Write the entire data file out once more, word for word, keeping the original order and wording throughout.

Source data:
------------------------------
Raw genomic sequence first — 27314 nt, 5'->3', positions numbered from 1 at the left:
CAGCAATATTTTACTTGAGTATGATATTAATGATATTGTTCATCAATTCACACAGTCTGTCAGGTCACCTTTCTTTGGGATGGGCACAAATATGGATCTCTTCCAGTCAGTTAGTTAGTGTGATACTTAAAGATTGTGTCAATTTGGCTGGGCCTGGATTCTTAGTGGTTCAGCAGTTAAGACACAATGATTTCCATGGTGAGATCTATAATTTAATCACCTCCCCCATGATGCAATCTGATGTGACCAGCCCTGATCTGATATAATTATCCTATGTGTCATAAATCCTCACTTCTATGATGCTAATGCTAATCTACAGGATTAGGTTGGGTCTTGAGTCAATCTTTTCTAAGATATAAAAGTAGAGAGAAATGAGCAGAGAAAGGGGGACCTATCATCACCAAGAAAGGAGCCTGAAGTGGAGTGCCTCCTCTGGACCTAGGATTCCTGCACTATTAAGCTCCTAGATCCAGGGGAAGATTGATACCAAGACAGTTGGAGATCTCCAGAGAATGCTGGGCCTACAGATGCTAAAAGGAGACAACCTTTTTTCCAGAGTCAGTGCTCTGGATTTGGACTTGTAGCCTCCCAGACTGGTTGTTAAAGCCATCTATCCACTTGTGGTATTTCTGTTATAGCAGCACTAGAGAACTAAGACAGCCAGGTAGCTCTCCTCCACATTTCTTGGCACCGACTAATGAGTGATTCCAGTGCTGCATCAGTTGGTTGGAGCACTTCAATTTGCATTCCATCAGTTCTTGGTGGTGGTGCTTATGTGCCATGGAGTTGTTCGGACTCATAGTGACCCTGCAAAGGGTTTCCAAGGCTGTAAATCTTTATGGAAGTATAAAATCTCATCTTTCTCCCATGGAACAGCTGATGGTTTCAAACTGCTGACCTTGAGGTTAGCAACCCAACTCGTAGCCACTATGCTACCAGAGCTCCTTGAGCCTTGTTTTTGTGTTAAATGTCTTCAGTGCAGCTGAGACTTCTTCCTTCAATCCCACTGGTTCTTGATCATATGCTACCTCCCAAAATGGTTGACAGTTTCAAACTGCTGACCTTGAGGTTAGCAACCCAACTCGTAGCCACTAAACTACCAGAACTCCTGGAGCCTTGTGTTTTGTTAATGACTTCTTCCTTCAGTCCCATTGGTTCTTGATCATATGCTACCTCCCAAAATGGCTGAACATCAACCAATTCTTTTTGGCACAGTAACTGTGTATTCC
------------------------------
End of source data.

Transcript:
Raw genomic sequence first — 27314 nt, 5'->3', positions numbered from 1 at the left:
CAGCAATATTTTACTTGAGTATGATATTAATGATATTGTTCATCAATTCACACAGTCTGTCAGGTCACCTTTCTTTGGGATGGGCACAAATATGGATCTCTTCCAGTCAGTTAGTTAGTGTGATACTTAAAGATTGTGTCAATTTGGCTGGGCCTGGATTCTTAGTGGTTCAGCAGTTAAGACACAATGATTTCCATGGTGAGATCTATAATTTAATCACCTCCCCCATGATGCAATCTGATGTGACCAGCCCTGATCTGATATAATTATCCTATGTGTCATAAATCCTCACTTCTATGATGCTAATGCTAATCTACAGGATTAGGTTGGGTCTTGAGTCAATCTTTTCTAAGATATAAAAGTAGAGAGAAATGAGCAGAGAAAGGGGGACCTATCATCACCAAGAAAGGAGCCTGAAGTGGAGTGCCTCCTCTGGACCTAGGATTCCTGCACTATTAAGCTCCTAGATCCAGGGGAAGATTGATACCAAGACAGTTGGAGATCTCCAGAGAATGCTGGGCCTACAGATGCTAAAAGGAGACAACCTTTTTTCCAGAGTCAGTGCTCTGGATTTGGACTTGTAGCCTCCCAGACTGGTTGTTAAAGCCATCTATCCACTTGTGGTATTTCTGTTATAGCAGCACTAGAGAACTAAGACAGCCAGGTAGCTCTCCTCCACATTTCTTGGCACCGACTAATGAGTGATTCCAGTGCTGCATCAGTTGGTTGGAGCACTTCAATTTGCATTCCATCAGTTCTTGGTGGTGGTGCTTATGTGCCATGGAGTTGTTCGGACTCATAGTGACCCTGCAAAGGGTTTCCAAGGCTGTAAATCTTTATGGAAGTATAAAATCTCATCTTTCTCCCATGGAACAGCTGATGGTTTCAAACTGCTGACCTTGAGGTTAGCAACCCAACTCGTAGCCACTATGCTACCAGAGCTCCTTGAGCCTTGTTTTTGTGTTAAATGTCTTCAGTGCAGCTGAGACTTCTTCCTTCAATCCCACTGGTTCTTGATCATATGCTACCTCCCAAAATGGTTGACAGTTTCAAACTGCTGACCTTGAGGTTAGCAACCCAACTCGTAGCCACTAAACTACCAGAACTCCTGGAGCCTTGTGTTTTGTTAATGACTTCTTCCTTCAGTCCCATTGGTTCTTGATCATATGCTACCTCCCAAAATGGCTGAACATCAACCAATTCTTTTTGGCACAGTAACTGTGTATTCC